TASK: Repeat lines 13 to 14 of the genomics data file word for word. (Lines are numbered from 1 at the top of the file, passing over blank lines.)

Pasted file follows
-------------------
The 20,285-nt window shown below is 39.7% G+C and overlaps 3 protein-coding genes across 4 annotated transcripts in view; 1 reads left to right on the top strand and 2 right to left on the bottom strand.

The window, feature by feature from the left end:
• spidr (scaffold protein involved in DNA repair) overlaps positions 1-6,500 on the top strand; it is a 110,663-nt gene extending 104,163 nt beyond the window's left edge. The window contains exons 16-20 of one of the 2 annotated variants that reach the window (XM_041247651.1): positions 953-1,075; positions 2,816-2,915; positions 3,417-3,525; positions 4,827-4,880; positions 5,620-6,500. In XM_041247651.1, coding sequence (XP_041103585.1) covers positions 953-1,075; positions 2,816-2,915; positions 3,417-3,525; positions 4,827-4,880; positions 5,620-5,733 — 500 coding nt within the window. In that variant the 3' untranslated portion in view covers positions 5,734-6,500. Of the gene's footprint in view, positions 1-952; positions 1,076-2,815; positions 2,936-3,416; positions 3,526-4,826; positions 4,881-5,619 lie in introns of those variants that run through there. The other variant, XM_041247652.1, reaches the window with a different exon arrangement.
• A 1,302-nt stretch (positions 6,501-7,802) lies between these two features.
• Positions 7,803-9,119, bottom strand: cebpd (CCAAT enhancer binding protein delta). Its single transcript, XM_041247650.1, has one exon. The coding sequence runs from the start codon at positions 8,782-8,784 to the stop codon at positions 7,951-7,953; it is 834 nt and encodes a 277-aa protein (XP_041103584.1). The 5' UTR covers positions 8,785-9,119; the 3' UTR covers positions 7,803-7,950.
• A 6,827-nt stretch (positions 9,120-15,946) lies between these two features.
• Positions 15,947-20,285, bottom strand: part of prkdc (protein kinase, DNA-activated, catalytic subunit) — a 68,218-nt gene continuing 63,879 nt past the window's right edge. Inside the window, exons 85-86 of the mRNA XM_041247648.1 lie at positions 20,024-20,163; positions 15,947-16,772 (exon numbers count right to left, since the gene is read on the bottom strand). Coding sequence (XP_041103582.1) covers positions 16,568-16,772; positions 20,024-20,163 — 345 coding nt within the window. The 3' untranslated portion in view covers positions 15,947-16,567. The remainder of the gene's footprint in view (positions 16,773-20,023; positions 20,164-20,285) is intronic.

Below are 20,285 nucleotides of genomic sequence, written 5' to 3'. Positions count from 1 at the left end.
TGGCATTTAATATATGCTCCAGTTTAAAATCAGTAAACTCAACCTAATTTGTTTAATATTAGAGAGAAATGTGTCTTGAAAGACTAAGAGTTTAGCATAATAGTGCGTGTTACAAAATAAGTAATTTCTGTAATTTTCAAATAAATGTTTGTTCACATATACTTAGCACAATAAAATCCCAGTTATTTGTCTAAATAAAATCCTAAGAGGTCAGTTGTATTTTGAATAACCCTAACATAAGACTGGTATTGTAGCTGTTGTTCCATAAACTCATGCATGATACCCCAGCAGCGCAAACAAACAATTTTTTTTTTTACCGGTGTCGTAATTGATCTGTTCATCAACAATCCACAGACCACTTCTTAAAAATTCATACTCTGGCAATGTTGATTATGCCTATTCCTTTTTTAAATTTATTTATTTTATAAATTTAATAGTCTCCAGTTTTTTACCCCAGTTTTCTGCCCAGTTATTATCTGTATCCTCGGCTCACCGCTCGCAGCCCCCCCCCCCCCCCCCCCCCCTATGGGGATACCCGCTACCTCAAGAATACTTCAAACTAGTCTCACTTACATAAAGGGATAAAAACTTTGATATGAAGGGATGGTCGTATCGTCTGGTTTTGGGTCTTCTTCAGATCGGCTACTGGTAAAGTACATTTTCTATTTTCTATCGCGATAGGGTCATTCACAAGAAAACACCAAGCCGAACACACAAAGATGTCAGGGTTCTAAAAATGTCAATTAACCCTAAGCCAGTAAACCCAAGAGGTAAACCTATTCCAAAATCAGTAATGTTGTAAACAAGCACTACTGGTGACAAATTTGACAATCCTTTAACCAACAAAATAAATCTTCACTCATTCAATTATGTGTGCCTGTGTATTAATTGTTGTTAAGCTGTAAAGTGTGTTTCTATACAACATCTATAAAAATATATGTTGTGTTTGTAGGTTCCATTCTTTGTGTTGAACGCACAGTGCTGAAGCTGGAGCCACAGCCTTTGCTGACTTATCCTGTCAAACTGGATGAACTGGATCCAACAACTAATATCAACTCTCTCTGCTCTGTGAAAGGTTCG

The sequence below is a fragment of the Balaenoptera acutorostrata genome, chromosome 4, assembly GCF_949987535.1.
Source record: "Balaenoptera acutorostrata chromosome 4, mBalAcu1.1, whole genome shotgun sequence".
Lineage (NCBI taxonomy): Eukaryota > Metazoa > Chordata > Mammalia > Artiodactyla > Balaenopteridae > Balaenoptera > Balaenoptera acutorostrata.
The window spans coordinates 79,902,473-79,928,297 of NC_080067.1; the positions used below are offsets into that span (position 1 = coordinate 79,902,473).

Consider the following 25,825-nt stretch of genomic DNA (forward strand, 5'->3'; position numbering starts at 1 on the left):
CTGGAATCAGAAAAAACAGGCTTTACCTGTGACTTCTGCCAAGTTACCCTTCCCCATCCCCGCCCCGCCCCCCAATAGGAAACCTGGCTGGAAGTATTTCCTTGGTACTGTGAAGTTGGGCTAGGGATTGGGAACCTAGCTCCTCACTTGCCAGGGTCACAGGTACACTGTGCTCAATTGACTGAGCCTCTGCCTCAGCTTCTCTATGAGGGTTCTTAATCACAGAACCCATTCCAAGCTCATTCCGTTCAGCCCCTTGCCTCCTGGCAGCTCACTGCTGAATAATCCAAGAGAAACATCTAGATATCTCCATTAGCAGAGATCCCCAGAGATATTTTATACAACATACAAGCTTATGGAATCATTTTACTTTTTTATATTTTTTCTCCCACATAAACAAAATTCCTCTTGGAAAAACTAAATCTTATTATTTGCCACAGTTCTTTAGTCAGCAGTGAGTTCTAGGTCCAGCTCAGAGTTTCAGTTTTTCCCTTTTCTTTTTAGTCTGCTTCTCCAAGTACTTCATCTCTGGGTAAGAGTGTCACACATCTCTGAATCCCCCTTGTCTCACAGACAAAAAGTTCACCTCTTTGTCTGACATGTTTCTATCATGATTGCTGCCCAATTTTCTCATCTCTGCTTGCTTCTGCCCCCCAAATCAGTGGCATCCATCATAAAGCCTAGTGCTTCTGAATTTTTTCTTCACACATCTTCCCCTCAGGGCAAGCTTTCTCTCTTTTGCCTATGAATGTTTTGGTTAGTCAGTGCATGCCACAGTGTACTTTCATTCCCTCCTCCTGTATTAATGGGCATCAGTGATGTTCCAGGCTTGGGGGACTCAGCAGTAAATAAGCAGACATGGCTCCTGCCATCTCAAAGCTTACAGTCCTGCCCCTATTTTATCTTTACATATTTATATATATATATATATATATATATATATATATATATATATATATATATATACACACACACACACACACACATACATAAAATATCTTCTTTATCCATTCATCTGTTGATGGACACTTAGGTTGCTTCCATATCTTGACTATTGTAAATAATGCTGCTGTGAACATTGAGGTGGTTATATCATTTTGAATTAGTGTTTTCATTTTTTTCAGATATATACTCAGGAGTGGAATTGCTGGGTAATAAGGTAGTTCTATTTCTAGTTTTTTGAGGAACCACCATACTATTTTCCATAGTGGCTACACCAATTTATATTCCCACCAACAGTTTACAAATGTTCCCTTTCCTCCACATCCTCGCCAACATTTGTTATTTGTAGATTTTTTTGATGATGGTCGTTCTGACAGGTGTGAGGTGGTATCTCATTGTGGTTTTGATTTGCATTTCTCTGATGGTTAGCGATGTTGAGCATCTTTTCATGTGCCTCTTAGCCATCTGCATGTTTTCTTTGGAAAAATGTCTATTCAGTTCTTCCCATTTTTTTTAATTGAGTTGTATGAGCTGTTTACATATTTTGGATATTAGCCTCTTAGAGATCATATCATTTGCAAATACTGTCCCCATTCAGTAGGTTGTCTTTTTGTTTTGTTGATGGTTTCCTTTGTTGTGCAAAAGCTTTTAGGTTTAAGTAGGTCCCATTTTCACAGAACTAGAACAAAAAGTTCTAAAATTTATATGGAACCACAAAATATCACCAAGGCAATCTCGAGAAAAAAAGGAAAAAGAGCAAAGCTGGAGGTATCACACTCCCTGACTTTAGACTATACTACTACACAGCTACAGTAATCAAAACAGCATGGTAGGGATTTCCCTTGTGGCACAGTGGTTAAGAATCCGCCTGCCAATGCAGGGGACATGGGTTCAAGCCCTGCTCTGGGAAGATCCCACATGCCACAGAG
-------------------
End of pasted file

The window spans coordinates 79,902,473-79,928,297 of NC_080067.1; the positions used below are offsets into that span (position 1 = coordinate 79,902,473).

Consider the following 25,825-nt stretch of genomic DNA (forward strand, 5'->3'; position numbering starts at 1 on the left):